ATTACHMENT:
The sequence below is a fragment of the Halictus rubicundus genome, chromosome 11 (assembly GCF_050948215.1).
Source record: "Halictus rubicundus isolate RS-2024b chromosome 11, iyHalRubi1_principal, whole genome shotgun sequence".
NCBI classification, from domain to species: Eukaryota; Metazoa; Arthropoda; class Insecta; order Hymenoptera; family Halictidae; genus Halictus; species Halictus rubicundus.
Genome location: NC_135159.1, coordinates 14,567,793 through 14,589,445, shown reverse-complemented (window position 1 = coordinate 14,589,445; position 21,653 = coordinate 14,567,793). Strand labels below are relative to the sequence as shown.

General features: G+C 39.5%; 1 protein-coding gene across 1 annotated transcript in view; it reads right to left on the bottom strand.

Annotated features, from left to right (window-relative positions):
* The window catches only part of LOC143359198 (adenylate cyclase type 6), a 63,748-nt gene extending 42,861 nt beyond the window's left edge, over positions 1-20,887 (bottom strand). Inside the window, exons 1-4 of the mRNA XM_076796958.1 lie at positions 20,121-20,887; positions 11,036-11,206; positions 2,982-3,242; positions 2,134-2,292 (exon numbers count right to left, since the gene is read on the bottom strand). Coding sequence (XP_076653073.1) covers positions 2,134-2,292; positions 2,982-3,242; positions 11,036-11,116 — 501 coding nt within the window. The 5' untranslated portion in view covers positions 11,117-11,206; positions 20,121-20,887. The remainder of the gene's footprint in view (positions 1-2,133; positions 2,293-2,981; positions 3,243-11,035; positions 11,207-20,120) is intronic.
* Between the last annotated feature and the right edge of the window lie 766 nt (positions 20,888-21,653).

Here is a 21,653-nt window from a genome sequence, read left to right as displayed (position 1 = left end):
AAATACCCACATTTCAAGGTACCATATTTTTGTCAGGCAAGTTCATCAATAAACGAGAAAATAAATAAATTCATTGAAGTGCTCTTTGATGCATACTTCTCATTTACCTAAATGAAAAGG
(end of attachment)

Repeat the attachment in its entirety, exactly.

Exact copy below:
The sequence below is a fragment of the Halictus rubicundus genome, chromosome 11 (assembly GCF_050948215.1).
Source record: "Halictus rubicundus isolate RS-2024b chromosome 11, iyHalRubi1_principal, whole genome shotgun sequence".
NCBI classification, from domain to species: Eukaryota; Metazoa; Arthropoda; class Insecta; order Hymenoptera; family Halictidae; genus Halictus; species Halictus rubicundus.
Genome location: NC_135159.1, coordinates 14,567,793 through 14,589,445, shown reverse-complemented (window position 1 = coordinate 14,589,445; position 21,653 = coordinate 14,567,793). Strand labels below are relative to the sequence as shown.

General features: G+C 39.5%; 1 protein-coding gene across 1 annotated transcript in view; it reads right to left on the bottom strand.

Annotated features, from left to right (window-relative positions):
* The window catches only part of LOC143359198 (adenylate cyclase type 6), a 63,748-nt gene extending 42,861 nt beyond the window's left edge, over positions 1-20,887 (bottom strand). Inside the window, exons 1-4 of the mRNA XM_076796958.1 lie at positions 20,121-20,887; positions 11,036-11,206; positions 2,982-3,242; positions 2,134-2,292 (exon numbers count right to left, since the gene is read on the bottom strand). Coding sequence (XP_076653073.1) covers positions 2,134-2,292; positions 2,982-3,242; positions 11,036-11,116 — 501 coding nt within the window. The 5' untranslated portion in view covers positions 11,117-11,206; positions 20,121-20,887. The remainder of the gene's footprint in view (positions 1-2,133; positions 2,293-2,981; positions 3,243-11,035; positions 11,207-20,120) is intronic.
* Between the last annotated feature and the right edge of the window lie 766 nt (positions 20,888-21,653).

Here is a 21,653-nt window from a genome sequence, read left to right as displayed (position 1 = left end):
AAATACCCACATTTCAAGGTACCATATTTTTGTCAGGCAAGTTCATCAATAAACGAGAAAATAAATAAATTCATTGAAGTGCTCTTTGATGCATACTTCTCATTTACCTAAATGAAAAGG